Koreans, and all of Asia, welcomed the arrival of the Year of the Snake with traditional celebrations with family on Saturday followed by a nationwide party on Sunday – the first official day of the new Lunar New Year, setting off a cacophony of firecrackers blazing into the sky to bring good fortune.

Fireworks were Invented in China during the 7th Century
Fireworks were Invented in China during the 7th Century

Residents of Daegu braved freezing temperatures to spend time with family and friends, eating vast feasts of traditional Korean dishes while they honored their ancestors and gave thanks for their many blessings. Oh yeah, and got ridiculously drunk.

Firecrackers are believed to scare off evil spirits and entice the god of wealth to people’s doorsteps once New Year’s Day arrives. Lunar New Year tells the story of Nian, a beast that emerges once a year to attack villages and eat children, who’s scared of loud noises and the color red.

The Koreans, like the Chinese, Japanese, Thai, and many Americans, are a superstitious people. The story of Nian as well as the reasons for many of their annual festivals and celebrations stem from this superstition. So too do the zodiac, specifically of the Chinese variety (but really all astrology).

The western zodiac is divided into twelve symbolic representations of the twelve months of the year. The Chinese zodiac is divided into twelve symbolic representations spaced out over twelve years. There are also additional symbols that represent the months and the time of day. Supposedly, your personality changes based upon the position of celestial bodies during the exact moment of your birth.

Year of the Snake
Year of the Snake

2013 is the year of the snake, the sixth symbol of the twelve. People born in the year of the snake display such positive character traits as grace, intelligence, and analytic decision-making and negative traits like materialism. In addition to the animal symbols, there exist within the zodiac five elements: water, earth, metal, fire, and wood. This year is water and thus extra characteristics apply. Water snakes are supposedly motivated, insightful, and influential.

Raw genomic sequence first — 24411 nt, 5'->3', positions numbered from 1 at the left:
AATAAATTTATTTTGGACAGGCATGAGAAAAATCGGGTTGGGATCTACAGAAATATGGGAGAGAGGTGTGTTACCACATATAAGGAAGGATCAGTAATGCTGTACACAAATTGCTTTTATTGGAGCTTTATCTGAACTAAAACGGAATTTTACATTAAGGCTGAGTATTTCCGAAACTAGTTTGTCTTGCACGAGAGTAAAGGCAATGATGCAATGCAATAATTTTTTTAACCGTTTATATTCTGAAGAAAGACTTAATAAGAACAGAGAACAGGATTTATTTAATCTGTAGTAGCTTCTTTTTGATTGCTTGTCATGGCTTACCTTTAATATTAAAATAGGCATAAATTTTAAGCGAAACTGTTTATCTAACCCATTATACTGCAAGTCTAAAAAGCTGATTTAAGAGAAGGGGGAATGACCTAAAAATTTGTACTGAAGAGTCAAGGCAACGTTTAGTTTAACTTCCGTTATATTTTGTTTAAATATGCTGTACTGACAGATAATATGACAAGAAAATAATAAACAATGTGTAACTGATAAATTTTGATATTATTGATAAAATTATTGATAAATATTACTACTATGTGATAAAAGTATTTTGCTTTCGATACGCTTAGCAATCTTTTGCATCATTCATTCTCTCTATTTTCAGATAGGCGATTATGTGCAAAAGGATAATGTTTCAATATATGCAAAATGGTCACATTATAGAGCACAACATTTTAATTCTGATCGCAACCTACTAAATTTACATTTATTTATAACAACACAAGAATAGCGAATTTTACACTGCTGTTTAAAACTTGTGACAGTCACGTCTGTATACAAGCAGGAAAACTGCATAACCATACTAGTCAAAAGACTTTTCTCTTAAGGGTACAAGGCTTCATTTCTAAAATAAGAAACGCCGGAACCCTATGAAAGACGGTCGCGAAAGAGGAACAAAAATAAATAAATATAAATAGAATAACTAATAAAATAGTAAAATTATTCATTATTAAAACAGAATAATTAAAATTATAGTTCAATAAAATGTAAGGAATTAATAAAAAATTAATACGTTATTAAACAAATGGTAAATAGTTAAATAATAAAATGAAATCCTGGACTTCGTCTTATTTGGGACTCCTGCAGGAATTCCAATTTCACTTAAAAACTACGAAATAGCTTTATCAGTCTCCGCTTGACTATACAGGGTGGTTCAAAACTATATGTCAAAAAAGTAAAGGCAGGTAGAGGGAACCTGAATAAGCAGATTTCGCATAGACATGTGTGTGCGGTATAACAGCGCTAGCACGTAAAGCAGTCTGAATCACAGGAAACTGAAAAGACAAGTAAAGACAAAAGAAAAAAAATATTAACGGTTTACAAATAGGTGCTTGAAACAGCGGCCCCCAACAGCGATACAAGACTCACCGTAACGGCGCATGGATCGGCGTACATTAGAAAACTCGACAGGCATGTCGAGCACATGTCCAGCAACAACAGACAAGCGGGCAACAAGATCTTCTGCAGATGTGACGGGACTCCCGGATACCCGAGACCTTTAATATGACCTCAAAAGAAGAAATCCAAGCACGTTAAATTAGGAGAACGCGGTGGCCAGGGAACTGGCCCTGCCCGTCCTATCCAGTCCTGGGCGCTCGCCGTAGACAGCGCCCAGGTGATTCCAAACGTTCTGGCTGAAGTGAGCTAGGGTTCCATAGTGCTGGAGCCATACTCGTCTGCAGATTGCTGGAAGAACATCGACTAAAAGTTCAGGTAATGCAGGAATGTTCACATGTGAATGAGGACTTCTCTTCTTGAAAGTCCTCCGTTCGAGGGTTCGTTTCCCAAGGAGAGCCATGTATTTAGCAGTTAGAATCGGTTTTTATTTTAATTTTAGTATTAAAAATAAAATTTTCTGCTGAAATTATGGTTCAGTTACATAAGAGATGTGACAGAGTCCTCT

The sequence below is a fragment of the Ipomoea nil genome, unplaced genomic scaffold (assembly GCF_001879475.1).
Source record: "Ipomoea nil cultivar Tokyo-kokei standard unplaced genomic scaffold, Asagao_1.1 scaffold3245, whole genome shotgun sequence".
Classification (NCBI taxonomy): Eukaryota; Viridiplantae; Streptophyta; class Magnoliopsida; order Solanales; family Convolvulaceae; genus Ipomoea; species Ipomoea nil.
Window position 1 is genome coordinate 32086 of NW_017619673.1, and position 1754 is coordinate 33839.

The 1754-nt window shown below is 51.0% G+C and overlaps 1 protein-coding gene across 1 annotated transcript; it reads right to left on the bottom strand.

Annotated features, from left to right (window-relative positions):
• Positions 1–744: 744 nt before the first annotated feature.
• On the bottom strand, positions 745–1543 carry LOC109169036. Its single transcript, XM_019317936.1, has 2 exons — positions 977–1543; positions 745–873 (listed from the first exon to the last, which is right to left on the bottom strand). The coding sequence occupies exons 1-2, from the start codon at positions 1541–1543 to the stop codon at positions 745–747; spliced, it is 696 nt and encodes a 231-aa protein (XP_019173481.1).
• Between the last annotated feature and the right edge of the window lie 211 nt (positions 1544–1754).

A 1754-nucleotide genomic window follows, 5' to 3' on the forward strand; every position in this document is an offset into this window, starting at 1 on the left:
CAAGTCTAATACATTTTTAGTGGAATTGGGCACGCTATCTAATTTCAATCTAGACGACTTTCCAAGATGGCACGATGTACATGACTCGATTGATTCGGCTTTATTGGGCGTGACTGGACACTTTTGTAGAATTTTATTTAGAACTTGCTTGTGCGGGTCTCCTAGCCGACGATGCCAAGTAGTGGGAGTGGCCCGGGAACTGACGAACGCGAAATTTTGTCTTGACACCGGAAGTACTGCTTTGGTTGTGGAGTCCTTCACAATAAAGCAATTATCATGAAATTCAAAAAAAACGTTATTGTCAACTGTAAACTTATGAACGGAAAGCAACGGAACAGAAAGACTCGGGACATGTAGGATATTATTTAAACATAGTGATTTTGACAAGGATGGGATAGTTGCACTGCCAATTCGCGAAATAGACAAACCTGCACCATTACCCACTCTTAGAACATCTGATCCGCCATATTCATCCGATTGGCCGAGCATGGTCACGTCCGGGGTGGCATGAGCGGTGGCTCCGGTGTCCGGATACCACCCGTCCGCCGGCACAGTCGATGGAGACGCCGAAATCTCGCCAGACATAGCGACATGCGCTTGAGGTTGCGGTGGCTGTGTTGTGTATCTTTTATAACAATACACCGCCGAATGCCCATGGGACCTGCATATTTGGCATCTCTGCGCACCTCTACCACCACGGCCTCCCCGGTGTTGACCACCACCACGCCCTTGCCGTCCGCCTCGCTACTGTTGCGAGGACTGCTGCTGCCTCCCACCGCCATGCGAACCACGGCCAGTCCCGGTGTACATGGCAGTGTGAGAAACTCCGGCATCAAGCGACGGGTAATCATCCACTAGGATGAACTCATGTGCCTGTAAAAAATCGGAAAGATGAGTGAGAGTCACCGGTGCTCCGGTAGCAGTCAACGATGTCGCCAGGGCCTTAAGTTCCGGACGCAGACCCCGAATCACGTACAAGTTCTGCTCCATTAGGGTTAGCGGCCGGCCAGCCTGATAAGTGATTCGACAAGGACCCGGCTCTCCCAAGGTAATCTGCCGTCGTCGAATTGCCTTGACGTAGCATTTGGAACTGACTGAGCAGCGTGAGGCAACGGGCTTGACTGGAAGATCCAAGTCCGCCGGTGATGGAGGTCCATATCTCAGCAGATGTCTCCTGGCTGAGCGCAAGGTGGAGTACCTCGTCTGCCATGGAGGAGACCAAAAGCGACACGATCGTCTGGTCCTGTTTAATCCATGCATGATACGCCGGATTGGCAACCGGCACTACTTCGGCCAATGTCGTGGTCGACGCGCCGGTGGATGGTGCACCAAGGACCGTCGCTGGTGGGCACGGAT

The major difference between the two sets of zodiac is the moon and sun. Chinese New Year is also known as Lunar New Year which is based on the cycles of the moon. The western zodiac relates directly to the position of the sun within certain constellations; constellations that the western zodiac symbols are named for.

Some of you may remember back to 2006 when the year of the dog reared its head. There were couples all over Asia who were inducing labor in the waning months of the preceding year to avoid their children being born under the sign of the dog. While astrology is a massive joke to most westerners it is quite serious for many Asian people and cultures. Fortunately, the year of the snake doesn’t carry the same negative connotation that the dog does.

This Lunar New Year, my first (and possibly only) one living in Asia, I had the unique opportunity – similar to my Chuseok experience – to celebrate the holiday in a traditional way with my boss and his family. Two other foreign teachers accepted Kim Dae Young’s invitation to his parent’s house to share in food and fellowship with the family. Mr. Kim has six year old twins – Evan and Iza – who are actually American (having been born there). They’re completely adorable, carrying around a 3 month old, 8 lb, poodle puppy. Evan danced to Gangnam Style and his grandparents were generous, accommodating, and charming (after our boss’ help with the translations).

Nian
Nian

It was an amazing opportunity that ended with a full belly and began with three foreigners performing the most awkward traditional bow for our boss’ father ever in the history of bows. The Lunar New Year bow is called Sebae: a very deep bow performed on your knees with as much respect as visually possible to the elder members of the family. As a thank you, and small gift, any children who perform this bow for their grandparents, great aunts and great uncles typically receive a red envelope with some money. More bows equals more money, so practicing this bow is in everyone’s best interests.

I wish I had photos of the day and though had my camera with me, felt it would’ve been inappropriate to take any pictures since we were so graciously invited into their home on one of the most important holidays in Korea.

Whether you believe in astrology or not and regardless of which continent you live on, I wish you the best of luck and fortune in 2013, the year of the snake.

Until Next Time…

-Justin

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5 thoughts on “Auld Lang Syne

  1. great post bro. I bowed to my ancestors at Church and then to my priest. was very nice. I’ll meet up with some relatives tomorrow.

  2.         Thanks Justin,  I always enjoy hear ing from you and reading your articles.  You should be a writer.

     

             Uncle Jim

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